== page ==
Zambia wants South African pioneers to grow maize, and Sudan is offering land and irrigation water to grow sugar cane. Another deal, currently on hold, would see them take over 35,000 hectares of Libya.

With one-third of South Africa’s white-owned farmland to be transferred to black owners by 2014, many white South African landowners are keen to find new territory, though most want to keep their home farms as well, says Hall.

The new trek is attracting support from major South African finance houses such as Standard Bank and investment funds such as Emergent Asset Management, a UK-South Africa fund run by former Goldman Sachs high flyer Susan Payne. She claims to be investing in 14 African countries and promises a 30% annual return.

Many African countries believe the new white farmers can end their reliance on food imports. But the farmers and their financiers often have other plans. According to Theo de Jager, Agri SA deputy president and mastermind of the international deals, the farmers in Congo-Brazzaville want to grow more profitable tropical fruit for export to European supermarkets, rather than grains for locals.

Another concern is what land the farmers are being offered. The governments making overtures towards claim there is ample “empty” land – in which case the threat is that forests and other biodiversity hotspots will be gobbled up.

But much of the land is, in reality, already occupied by farmers and pastoralists. While the Congo-Brazzaville government says the land it is handing over to white South Africans has been empty since the closure of state farms more than 10 years ago, Hall says its former owners have returned and are growing cassava and peanuts. Like the original trek, the new invasion is likely to be met with resistance.

Eritrea’s AU Ambassador speech in Addis Ababa

Filed under: Eritrea,Ethiopia — ethiopiantimes @ 5:07 pm
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Below is the full version of the speech made by Eritrean Ambassador Girma Asmerom at an AU meeting in Addis Ababa

In the spirit of saving time I will present the summarized version of my intervention. I would like to request the Chair to distribute and circulate the complete and written version of my intervention as an official document to all members of the PSC, PRC and AUC.
Again thank you Mr. Chairman.
My intervention has three components. They are all basic facts which I hope will help you to make your own conclusion, rational judgment and decision.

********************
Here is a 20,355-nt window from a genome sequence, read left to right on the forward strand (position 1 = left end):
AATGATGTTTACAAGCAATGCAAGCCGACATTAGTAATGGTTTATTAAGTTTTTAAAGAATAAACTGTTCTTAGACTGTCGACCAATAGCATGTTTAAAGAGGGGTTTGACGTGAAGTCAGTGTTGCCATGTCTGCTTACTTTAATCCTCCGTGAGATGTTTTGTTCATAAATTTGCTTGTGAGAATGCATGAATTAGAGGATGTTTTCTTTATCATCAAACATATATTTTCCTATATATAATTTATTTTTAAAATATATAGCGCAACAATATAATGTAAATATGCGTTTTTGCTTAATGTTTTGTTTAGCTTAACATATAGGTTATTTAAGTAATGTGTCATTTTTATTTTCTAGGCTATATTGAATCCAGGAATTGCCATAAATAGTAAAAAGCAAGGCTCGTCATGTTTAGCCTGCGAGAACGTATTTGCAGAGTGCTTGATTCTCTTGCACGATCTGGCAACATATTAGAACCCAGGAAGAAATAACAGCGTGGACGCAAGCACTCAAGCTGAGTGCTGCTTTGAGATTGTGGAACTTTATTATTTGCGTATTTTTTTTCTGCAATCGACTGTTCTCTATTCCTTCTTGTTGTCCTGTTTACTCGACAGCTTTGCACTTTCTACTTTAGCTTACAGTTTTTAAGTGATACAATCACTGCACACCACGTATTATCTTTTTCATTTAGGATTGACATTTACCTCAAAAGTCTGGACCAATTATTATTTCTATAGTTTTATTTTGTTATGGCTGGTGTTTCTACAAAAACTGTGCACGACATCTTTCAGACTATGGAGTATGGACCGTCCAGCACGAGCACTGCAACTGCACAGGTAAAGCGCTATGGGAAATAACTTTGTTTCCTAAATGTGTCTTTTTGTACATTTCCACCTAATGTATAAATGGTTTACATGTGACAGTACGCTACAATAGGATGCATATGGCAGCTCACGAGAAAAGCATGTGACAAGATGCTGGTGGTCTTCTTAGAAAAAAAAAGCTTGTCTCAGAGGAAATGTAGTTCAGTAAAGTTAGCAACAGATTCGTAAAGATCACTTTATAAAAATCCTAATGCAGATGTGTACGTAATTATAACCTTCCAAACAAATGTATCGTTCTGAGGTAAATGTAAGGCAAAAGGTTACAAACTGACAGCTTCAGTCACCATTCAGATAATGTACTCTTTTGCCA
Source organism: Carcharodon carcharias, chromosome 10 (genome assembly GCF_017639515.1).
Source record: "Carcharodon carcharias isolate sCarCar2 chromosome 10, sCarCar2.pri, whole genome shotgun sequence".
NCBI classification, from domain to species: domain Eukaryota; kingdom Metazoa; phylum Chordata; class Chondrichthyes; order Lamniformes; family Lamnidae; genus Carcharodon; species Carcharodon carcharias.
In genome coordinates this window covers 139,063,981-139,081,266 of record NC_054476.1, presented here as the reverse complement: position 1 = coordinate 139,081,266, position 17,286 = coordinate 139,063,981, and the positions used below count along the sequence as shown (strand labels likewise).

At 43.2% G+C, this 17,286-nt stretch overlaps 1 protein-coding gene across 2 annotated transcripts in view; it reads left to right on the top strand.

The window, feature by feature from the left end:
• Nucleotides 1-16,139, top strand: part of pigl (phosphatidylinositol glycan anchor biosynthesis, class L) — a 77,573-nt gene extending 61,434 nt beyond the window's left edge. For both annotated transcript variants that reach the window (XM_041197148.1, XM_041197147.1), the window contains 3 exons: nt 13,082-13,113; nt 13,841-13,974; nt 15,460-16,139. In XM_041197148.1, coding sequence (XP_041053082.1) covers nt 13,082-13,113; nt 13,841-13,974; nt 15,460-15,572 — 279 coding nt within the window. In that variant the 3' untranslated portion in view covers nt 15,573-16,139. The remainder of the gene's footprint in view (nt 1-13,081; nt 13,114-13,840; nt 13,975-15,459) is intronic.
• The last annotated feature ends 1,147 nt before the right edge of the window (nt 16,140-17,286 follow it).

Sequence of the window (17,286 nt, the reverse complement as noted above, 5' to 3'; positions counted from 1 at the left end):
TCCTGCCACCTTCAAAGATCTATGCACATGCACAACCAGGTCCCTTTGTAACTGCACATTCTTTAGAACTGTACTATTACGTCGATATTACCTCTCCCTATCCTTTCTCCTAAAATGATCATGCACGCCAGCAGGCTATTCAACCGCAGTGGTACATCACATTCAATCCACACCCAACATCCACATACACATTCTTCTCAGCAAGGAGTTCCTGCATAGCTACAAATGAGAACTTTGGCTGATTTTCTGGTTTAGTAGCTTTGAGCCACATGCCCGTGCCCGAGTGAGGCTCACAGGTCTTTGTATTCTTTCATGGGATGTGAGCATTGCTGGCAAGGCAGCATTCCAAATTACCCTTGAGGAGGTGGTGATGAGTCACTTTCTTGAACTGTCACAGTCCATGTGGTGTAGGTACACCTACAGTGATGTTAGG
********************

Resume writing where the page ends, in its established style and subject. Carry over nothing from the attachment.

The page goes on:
The three components of my intervention will deal with Ethiopia’s occupation of sovereign Eritrean territory, U.S’s negative role on Eritrea and Ethiopia border issue as well as Ethiopia’s baseless accusation and military threat against Eritrea.
My first intervention is simple and straight request by Eritrea to the AU, the international community including the Government of Ethiopia. Eritrea’s request is, Ethiopia must respect international law and the Final and Binding Delimitation and Demarcation arbitration Decisions of the Eritrea Ethiopia Boundary Commission (EEBC) – and must unconditionally withdraw from sovereign Eritrean territory including Badme.
The Algiers Agreement that was signed in 2000 by President Isaias Afwerki of Eritrea and Prime Minister Meles Zenawi of Ethiopia to solve the border dispute between Eritrea and Ethiopia is crystal clear. It is meticulously done with no ambiguity or loophole. It was guaranteed by the UN and the OAU/AU and witnessed by the U.S, E.U, Algeria and Nigeria.
The Eritrea Ethiopia Boundary Commission (EEBC) composed of five prominent and highly respected lawyers (two British, two American and one Nigerian) was established in 2001 and was fully mandated by the Parties, the guarantors and the witnesses to make its Final and Binding Delimitation and Demarcation Decisions.
The Commission is clearly mandated only and only to resolve the border dispute through arbitration. No third party and neutral body, mediator or alternative mechanism is allowed.
The Commission made its Final and Binding Delimitation Decision on 13 April 2002.
The flashpoint of the dispute, Badme, was awarded to Eritrea.
The physical demarcation of the border on the basis of the Delimitation Decision was envisaged to be concluded on November 2003.
In consultation with the parties, implementation and Demarcation Directives and rules of procedure were issued on 21 March and 22 August 2003 and adopted by the Parties.
The Commission’s Field Offices were established in Asmara, Addis Ababa and Adigrat.
A Chief Surveyor was appointed by the Commission and had taken his post in Asmara.
Surveying staff were recruited to assist the chief Surveyor.
Implementation and demarcation activity started in the Eastern Sector in March 2003 without any problem.
However, with clear objective of trying to change the Final and Binding Delimitation Decision of the Commission, aided and abetted by the western powers, in particular the U.S., Ethiopia kept on creating all types of excuses and justifications for the Demarcation not to continue.